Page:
But back home in the north, she is gradually revealed as being rather an insecure person, unused to being part of a loyal and affectionate family and unsure of how far to unbend in her dealings with the tenants. She slowly relaxes her stance towards Selena and is revealed as a much more nuanced and frankly interesting character. I very much enjoyed this miniature character development going on alongside the main story.

Some grumbles (because what would a review be without a few grumbles?). Firstly, the characters. There are a huge array on display here, and I never got them straight in my mind. Selena’s family confused me. How old was Gregory, her brother? Or Eddy, another brother? He was never seen, owing to some illness from India (malaria, possibly?). I never even knew what the family name was. If any of these details were mentioned, I missed them. There were a bunch of local families that I never quite sorted out, including Cedric, who turned out to be quite important to Selena’s history. He was mentioned once or twice in passing, but I never got the impression that it was a big deal, and Selena always seemed so composed that it was hard to believe she’d had a traumatic experience. She was supposed to be shy in company, but that didn’t come across to me particularly well. And Lady Sheringham’s horrible parents appeared out of the blue, with no warning of anything untoward in her history. Maybe I read too quickly to spot the clues, or maybe they were just too subtle for my brain.

The mystery of the body in the lough was resolved in the most unexciting way imaginable. I liked the idea of it, and it felt very plausible, but it seemed like too much of a coincidence, the way it happened. It would have been more satisfying, I think, if the discovery of the body had triggered the resolution instead of it just happening (trying not to reveal anything here). But I was glad it wasn’t as black an event as it seemed at first.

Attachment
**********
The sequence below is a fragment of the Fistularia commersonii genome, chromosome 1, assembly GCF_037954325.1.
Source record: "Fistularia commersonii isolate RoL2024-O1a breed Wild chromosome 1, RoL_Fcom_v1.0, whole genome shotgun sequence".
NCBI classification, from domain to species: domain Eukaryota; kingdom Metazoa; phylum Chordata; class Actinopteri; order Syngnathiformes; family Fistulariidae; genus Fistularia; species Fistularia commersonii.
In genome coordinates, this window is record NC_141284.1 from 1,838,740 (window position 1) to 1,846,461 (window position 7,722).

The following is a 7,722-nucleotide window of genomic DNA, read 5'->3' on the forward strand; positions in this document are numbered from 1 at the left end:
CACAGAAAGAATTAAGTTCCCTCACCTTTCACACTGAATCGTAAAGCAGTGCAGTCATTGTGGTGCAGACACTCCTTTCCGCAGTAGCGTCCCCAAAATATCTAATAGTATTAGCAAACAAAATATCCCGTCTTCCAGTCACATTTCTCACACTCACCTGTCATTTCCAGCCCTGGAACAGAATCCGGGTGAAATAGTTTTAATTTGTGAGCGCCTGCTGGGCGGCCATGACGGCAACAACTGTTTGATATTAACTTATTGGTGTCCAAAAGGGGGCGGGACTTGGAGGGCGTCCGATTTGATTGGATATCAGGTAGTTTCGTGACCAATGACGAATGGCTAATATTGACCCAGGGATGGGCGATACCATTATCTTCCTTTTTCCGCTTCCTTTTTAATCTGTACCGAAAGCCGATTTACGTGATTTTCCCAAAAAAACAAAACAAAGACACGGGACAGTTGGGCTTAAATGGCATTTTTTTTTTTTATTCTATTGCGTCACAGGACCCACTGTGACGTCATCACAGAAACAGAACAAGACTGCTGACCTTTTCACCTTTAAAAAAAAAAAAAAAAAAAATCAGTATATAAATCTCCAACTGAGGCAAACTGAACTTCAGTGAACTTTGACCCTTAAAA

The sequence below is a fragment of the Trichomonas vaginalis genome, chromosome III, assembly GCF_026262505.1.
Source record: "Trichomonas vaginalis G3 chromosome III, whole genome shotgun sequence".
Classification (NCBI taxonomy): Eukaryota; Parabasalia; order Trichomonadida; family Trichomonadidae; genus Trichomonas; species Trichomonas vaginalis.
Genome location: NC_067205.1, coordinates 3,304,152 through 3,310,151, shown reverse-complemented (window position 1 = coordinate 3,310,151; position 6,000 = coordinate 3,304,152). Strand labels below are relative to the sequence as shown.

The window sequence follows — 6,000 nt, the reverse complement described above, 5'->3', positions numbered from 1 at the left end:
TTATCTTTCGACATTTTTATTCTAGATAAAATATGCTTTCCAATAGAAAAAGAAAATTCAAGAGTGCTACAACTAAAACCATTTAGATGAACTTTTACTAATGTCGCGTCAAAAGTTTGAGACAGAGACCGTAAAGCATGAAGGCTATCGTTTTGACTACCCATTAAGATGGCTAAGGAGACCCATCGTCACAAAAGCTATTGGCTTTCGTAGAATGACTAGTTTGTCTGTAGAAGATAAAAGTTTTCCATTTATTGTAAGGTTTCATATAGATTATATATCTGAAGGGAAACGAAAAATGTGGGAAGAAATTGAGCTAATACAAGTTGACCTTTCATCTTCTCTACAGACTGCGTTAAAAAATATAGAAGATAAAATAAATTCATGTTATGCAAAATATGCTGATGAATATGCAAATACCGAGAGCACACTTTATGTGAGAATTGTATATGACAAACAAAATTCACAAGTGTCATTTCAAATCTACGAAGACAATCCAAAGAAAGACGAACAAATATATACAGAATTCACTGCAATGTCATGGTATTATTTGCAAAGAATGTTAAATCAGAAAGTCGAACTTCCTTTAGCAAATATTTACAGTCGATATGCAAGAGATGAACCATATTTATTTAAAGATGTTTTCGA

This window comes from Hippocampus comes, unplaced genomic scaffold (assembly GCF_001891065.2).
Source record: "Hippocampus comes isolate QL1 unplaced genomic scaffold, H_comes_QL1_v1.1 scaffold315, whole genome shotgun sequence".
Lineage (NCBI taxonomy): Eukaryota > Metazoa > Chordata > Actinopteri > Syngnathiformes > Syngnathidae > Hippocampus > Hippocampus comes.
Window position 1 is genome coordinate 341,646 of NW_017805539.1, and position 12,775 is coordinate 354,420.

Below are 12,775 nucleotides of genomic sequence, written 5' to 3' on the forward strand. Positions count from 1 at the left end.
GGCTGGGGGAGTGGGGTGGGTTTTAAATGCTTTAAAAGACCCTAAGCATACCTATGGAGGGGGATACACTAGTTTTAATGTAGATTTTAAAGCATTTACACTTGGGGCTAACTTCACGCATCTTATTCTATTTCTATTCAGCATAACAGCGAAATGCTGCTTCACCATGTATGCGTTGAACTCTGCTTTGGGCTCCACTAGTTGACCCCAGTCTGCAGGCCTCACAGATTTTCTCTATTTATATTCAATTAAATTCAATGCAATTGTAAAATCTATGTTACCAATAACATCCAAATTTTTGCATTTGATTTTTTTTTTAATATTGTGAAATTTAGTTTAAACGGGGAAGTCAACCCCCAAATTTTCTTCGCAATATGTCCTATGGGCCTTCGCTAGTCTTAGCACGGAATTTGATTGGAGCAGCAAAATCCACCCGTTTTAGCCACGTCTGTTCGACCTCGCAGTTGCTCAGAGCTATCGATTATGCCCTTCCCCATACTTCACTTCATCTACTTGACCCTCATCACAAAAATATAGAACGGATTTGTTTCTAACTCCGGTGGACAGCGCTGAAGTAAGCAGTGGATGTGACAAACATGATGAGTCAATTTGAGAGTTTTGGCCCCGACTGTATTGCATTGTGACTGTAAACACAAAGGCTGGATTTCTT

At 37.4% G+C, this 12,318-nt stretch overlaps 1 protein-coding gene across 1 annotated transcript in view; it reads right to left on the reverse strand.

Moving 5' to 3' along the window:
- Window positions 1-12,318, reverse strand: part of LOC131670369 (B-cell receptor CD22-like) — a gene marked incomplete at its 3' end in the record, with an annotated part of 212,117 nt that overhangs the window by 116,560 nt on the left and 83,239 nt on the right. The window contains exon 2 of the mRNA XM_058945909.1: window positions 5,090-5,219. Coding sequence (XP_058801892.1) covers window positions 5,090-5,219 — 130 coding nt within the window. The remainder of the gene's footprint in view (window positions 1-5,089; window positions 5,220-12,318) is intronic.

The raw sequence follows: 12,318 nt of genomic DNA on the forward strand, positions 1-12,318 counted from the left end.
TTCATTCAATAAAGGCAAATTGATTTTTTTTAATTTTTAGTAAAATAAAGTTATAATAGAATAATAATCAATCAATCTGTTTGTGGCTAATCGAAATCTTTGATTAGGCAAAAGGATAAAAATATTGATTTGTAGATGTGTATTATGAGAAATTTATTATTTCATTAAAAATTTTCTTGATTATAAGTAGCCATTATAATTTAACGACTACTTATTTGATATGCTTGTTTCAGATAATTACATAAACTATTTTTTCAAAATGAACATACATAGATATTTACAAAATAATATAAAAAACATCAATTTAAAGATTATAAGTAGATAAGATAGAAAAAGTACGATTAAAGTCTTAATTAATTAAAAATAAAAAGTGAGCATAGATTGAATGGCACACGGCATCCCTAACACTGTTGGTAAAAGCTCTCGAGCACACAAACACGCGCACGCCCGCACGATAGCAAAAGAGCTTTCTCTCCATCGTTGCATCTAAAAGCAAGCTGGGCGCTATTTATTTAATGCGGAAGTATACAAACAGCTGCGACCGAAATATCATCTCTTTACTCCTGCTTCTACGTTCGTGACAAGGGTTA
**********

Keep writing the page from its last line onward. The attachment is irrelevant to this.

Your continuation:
Now, none of this would matter a bit, but I confess to being a bit disappointed at the way the romance ended. Here we have a dashing captain, a leader of men who knows very well how to be decisive, and we have a sensible, intelligent and spirited heroine who knows her own mind. She also has the shining example of two friends who seized control of their own destinies by setting out to snare their chosen husbands. Even if she decided not to use their precise methods, I would have liked to see Selena seize control of her destiny, too. Or that Charles would decide to be brave and snatch her from under the noses of her two suitors. But no. He has to be talked into it by half his relations and hers, and negotiate with his father first, which is very correct but (for me) infuriating. What I want is for one or other or (preferably) both the protagonists to be swept away by passion in the end, overcoming all obstacles, real or imagined. I was also hoping that Charles would turn out to be rich in his own right. His brother-in-law was managing his prize money for him, but although it was mentioned in passing, nothing further was said about that, and Charles had to beg his father for financial support.

As always, though, the book is beautifully written. Here’s a lovely quote: ‘There could be no comparison between Lord Carteret’s cool, grey gaze and Charles’ warm, laughing blue eyes, just as there was no comparison between a still, wintry morning and a glorious summer’s day.’ For almost the whole book, I was utterly enthralled, and couldn’t put it down. Only that somewhat unfocused ending keeps it to four stars for me. 


Review: Allerdale by Jenny Hambly (2021) [Trad]

Posted March 29, 2021 by Mary Kingswood in Review / 0 Comments